Most book-lovers will notice at some point that they’re really in the minority. Even if you work in the book industry or join a book group, you’ll still spend a lot of time around people who don’t read for pleasure.
I was personally hit by this when I saw the social networking profiles of some intelligent hipster-type friends, which included words to the effect of “I hate reading”. This was a surprise -- I couldn’t help but associate loving things like art and music with a love of reading. The two often go together, but it’s no sure thing.
The Australian Bureau of Statistics just released a publication called Arts and Culture in Australia: A Statistical Overview. Even if you love reading you’d probably draw the line at statistical works, but there’s some interesting bits in there.
First of all, reading isn’t all that rare in my country. When asked to rate their favourite pastimes, 61 per cent of people surveyed nominated reading for pleasure. It's a hell of a lot more common than synchronised swimming or quoits.
It’s what they’re reading that makes the difference. Newspapers and magazines are big choices, with 77 and 58 per cent respectively reading them once a week at least. Books (48 per cent) do much worse, but are still read weekly almost one in two.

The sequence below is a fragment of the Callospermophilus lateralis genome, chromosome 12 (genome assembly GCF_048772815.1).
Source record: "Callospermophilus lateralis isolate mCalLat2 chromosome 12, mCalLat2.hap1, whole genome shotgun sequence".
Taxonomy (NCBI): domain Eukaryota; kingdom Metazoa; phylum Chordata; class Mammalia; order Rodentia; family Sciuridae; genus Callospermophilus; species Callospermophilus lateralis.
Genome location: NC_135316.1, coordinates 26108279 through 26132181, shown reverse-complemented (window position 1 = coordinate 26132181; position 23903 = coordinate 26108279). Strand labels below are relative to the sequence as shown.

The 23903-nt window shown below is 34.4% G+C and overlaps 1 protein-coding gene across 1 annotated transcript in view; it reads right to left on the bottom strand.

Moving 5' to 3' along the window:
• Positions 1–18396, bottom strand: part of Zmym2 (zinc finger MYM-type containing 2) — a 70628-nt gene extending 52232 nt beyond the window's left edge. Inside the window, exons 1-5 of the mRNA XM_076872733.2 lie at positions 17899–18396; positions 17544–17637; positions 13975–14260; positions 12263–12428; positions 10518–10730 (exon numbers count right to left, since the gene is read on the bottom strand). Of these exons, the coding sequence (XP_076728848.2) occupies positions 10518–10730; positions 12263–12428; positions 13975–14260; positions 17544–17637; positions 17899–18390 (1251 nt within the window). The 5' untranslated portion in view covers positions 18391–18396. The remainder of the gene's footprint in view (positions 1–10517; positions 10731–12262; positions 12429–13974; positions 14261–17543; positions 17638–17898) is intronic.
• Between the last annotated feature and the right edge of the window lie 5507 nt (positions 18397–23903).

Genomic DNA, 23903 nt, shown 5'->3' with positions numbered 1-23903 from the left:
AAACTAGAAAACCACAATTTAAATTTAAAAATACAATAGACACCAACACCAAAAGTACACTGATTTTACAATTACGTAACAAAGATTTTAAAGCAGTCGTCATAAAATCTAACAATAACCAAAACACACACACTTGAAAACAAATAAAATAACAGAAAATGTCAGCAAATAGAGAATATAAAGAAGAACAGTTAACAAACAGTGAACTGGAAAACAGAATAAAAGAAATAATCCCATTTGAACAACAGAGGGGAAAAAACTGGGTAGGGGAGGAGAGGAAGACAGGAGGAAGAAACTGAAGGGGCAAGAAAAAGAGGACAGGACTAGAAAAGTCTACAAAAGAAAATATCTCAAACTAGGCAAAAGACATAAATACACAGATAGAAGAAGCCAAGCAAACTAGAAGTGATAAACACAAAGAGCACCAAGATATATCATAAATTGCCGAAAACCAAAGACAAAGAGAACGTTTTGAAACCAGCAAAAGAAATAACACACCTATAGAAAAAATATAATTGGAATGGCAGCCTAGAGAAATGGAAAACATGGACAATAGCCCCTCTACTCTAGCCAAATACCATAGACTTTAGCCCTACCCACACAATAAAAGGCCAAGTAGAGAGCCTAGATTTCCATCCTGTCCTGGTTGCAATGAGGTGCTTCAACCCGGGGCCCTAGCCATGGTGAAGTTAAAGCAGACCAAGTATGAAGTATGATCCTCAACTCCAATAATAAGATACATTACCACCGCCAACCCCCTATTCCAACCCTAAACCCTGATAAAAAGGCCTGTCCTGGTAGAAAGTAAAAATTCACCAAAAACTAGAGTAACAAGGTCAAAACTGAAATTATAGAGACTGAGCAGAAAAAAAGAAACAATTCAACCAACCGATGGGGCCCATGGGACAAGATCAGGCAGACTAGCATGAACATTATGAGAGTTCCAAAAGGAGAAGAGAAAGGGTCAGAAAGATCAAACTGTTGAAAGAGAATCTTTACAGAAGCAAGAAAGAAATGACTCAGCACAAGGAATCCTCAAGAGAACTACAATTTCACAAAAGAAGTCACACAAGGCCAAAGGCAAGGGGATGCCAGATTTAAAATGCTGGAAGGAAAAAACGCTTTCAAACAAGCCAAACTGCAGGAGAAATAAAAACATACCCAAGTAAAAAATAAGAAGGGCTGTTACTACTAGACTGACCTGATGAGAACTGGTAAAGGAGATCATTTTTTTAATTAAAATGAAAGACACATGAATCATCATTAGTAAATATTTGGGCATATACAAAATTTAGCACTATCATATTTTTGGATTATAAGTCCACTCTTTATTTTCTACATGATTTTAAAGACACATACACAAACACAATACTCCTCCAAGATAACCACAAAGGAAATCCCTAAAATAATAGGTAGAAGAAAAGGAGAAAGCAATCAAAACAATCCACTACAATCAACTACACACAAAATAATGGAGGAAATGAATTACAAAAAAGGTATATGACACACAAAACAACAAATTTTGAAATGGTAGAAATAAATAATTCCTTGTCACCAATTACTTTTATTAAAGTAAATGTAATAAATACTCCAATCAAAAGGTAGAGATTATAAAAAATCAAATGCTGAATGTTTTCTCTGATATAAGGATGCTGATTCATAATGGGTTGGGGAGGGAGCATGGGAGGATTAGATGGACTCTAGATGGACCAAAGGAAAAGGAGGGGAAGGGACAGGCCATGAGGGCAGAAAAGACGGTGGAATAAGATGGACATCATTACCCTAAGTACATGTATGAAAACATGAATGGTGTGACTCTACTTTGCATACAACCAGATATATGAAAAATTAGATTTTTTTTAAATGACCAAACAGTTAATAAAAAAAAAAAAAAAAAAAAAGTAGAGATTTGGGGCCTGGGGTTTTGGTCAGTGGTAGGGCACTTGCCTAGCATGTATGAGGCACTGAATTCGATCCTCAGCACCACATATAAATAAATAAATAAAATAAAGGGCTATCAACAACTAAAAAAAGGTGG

The vast majority of people will read a few pages of something for recreation, it seems, but the real book-geeks are still going to feel in the minority because of differences in reading material. Honestly, if you’ve picked up one of the high-circulation daily newspapers in Australia, you’ll know that it’s not exactly reading -- it’s more looking at pictures and large-font puns. And there’s also a difference between casual readers and book devourers. The numbers say nothing about how much your average Aussie reads in their average week.
These numbers are from a 2006 survey, so it’s strange that there’s nothing in there about the internet. After all, it’s a text-based medium and there’s more content and substance in a lot of blog posts than there is in most magazines -- not specifically referring to Re:Print, obviously.
For the younger generation, though, so much of our learning and exposure to ideas has been through the web. And it hasn’t been spoilt for us the way high school English Lit has for books.